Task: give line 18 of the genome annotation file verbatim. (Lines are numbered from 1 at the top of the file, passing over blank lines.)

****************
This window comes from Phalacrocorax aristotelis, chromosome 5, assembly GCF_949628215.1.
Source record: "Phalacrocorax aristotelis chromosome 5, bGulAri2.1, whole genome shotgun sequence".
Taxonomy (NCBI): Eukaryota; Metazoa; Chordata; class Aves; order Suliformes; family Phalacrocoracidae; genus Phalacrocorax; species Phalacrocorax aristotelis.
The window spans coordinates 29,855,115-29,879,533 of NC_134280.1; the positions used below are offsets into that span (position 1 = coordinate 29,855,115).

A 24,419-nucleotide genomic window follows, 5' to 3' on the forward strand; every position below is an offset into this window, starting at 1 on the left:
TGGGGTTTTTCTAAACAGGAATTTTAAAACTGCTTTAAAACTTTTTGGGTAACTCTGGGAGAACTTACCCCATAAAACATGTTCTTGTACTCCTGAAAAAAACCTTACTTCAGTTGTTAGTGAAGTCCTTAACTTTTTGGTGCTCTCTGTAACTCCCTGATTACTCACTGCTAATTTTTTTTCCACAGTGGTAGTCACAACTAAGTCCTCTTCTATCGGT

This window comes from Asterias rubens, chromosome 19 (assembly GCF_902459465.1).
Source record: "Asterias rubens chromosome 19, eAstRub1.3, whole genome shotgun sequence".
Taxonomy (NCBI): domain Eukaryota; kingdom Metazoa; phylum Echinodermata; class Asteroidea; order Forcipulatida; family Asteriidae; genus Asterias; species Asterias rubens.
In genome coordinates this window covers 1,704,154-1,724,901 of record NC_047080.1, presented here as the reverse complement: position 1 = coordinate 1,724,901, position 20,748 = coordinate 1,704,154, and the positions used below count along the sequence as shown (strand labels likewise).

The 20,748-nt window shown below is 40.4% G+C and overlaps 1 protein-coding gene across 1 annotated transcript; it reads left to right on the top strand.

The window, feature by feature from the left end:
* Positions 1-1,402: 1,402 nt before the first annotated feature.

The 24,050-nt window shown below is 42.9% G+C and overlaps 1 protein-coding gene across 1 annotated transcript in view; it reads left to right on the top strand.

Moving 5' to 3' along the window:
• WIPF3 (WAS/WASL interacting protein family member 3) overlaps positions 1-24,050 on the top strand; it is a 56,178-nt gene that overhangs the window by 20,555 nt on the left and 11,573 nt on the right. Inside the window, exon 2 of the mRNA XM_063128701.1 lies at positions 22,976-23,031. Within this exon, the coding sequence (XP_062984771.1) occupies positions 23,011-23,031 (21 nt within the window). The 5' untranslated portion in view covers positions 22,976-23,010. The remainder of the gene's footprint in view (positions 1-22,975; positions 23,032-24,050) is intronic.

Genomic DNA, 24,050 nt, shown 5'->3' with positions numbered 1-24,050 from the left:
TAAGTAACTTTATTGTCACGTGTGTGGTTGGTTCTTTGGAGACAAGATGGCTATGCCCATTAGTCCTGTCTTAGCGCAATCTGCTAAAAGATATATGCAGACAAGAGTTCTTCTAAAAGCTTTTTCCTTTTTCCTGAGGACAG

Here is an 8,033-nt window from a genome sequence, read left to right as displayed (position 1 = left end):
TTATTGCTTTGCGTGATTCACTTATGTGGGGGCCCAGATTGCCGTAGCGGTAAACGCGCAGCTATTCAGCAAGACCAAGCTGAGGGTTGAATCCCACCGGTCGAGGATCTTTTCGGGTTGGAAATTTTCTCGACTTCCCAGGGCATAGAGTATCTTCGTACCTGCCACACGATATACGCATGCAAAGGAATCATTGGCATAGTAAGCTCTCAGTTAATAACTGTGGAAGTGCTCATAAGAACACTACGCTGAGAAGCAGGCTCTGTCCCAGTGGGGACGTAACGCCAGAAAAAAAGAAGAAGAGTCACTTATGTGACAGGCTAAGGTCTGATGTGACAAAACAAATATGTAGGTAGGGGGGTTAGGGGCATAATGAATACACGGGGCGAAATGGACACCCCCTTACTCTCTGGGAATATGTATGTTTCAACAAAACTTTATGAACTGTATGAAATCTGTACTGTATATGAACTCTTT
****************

TAAGTAACTTTATTGTCACGTGTGTGGTTGGTTCTTTGGAGACAAGATGGCTATGCCCATTAGTCCTGTCTTAGCGCAATCTGCTAAAAGATATATGCAGACAAGAGTTCTTCTAAAAGCTTTTTCCTTTTTCCTGAGGACAG